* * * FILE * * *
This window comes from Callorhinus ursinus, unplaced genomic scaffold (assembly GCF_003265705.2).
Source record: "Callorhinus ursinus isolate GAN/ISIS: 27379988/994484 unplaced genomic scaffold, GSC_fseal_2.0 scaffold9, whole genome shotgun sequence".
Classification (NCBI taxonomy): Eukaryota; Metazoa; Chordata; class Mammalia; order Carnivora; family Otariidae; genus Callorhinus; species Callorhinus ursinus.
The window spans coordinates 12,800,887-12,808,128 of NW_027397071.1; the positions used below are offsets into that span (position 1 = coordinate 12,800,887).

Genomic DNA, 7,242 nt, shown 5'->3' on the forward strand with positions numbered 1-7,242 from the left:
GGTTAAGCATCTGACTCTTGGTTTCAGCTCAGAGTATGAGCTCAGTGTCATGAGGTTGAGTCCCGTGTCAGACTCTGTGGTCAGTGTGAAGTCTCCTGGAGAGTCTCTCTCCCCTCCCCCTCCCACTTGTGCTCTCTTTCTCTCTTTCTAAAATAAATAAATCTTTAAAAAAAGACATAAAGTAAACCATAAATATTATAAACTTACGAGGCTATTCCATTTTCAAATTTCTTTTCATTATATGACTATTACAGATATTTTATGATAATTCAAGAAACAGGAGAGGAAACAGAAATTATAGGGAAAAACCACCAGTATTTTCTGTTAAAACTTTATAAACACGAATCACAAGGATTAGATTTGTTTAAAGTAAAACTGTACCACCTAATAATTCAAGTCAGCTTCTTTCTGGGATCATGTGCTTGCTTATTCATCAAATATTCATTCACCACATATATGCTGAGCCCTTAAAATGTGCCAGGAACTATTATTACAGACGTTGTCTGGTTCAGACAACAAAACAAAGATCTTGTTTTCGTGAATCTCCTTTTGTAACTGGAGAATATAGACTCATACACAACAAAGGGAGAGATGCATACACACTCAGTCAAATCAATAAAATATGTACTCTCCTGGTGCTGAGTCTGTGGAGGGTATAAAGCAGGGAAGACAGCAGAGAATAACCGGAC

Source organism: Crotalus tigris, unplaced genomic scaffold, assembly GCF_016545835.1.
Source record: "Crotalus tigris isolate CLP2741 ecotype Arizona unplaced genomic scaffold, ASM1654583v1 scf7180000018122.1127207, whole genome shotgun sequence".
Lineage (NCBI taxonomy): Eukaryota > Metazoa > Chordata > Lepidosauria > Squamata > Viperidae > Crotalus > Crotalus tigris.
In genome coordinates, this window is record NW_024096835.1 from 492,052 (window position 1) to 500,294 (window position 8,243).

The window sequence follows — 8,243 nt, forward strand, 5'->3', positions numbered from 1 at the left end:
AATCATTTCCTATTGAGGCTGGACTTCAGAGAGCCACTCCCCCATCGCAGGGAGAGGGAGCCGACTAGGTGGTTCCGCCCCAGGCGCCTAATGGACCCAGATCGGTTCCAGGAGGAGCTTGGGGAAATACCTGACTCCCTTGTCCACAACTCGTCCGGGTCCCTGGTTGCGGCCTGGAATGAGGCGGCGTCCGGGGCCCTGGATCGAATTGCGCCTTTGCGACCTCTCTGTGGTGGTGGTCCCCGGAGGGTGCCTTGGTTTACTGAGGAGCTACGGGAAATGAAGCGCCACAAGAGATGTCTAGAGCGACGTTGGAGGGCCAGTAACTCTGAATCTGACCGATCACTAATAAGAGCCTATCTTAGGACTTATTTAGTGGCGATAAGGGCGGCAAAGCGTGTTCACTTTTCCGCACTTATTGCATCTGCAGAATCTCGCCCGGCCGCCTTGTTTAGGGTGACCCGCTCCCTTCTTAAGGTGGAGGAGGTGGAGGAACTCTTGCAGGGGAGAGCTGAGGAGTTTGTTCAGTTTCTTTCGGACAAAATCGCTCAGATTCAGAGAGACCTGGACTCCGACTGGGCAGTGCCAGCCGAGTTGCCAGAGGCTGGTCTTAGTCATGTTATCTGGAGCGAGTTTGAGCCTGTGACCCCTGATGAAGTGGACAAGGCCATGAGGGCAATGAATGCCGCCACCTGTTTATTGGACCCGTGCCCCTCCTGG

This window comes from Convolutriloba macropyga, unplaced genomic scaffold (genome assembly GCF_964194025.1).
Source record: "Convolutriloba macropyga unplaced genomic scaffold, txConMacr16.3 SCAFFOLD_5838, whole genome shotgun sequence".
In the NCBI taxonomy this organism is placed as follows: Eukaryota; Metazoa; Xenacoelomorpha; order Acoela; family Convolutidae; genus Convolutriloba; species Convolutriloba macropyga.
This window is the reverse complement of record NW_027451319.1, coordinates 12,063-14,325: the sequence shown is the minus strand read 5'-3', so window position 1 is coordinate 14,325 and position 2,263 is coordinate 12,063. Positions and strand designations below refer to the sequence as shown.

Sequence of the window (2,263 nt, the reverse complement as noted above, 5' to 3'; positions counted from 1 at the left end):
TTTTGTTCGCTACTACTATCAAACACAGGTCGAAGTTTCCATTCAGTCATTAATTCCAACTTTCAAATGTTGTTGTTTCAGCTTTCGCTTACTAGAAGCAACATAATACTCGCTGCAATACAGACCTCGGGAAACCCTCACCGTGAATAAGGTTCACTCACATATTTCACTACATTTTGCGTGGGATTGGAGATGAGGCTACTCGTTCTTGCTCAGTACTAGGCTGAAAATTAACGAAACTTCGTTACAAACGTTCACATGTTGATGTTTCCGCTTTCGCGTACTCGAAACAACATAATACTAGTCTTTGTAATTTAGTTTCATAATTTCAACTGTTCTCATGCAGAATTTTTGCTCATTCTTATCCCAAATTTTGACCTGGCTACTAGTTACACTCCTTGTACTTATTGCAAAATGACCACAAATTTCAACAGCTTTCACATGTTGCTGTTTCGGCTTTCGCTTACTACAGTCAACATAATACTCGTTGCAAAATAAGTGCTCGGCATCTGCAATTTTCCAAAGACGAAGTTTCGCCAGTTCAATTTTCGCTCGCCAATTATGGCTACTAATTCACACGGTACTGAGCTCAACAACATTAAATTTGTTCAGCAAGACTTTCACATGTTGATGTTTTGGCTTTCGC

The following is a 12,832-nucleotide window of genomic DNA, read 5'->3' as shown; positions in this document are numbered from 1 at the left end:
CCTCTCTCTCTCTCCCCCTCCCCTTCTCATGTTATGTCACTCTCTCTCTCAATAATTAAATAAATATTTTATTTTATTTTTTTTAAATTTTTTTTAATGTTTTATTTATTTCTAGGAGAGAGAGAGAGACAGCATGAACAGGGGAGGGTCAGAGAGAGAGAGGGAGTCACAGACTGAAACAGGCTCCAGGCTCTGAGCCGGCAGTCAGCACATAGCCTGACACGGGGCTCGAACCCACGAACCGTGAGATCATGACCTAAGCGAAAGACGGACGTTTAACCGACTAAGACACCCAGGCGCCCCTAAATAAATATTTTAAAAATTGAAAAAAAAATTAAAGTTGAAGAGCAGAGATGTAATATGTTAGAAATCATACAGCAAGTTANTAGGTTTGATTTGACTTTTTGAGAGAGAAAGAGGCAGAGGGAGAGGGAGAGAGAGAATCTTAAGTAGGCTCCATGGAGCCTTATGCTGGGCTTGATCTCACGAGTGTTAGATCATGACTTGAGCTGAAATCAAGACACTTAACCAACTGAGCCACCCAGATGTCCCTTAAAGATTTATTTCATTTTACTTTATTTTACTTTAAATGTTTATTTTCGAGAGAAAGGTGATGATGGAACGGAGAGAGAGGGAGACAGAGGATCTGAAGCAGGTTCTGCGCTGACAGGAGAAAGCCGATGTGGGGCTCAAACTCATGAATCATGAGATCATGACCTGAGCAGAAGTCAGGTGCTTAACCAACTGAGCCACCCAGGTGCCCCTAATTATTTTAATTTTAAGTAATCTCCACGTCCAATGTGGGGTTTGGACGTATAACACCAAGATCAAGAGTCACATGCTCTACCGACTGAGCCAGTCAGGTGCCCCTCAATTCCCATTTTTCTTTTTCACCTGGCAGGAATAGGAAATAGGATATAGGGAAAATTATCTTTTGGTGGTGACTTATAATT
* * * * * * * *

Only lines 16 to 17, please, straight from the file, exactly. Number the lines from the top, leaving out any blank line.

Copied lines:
This window is the reverse complement of record NW_027451319.1, coordinates 12,063-14,325: the sequence shown is the minus strand read 5'-3', so window position 1 is coordinate 14,325 and position 2,263 is coordinate 12,063. Positions and strand designations below refer to the sequence as shown.

Sequence of the window (2,263 nt, the reverse complement as noted above, 5' to 3'; positions counted from 1 at the left end):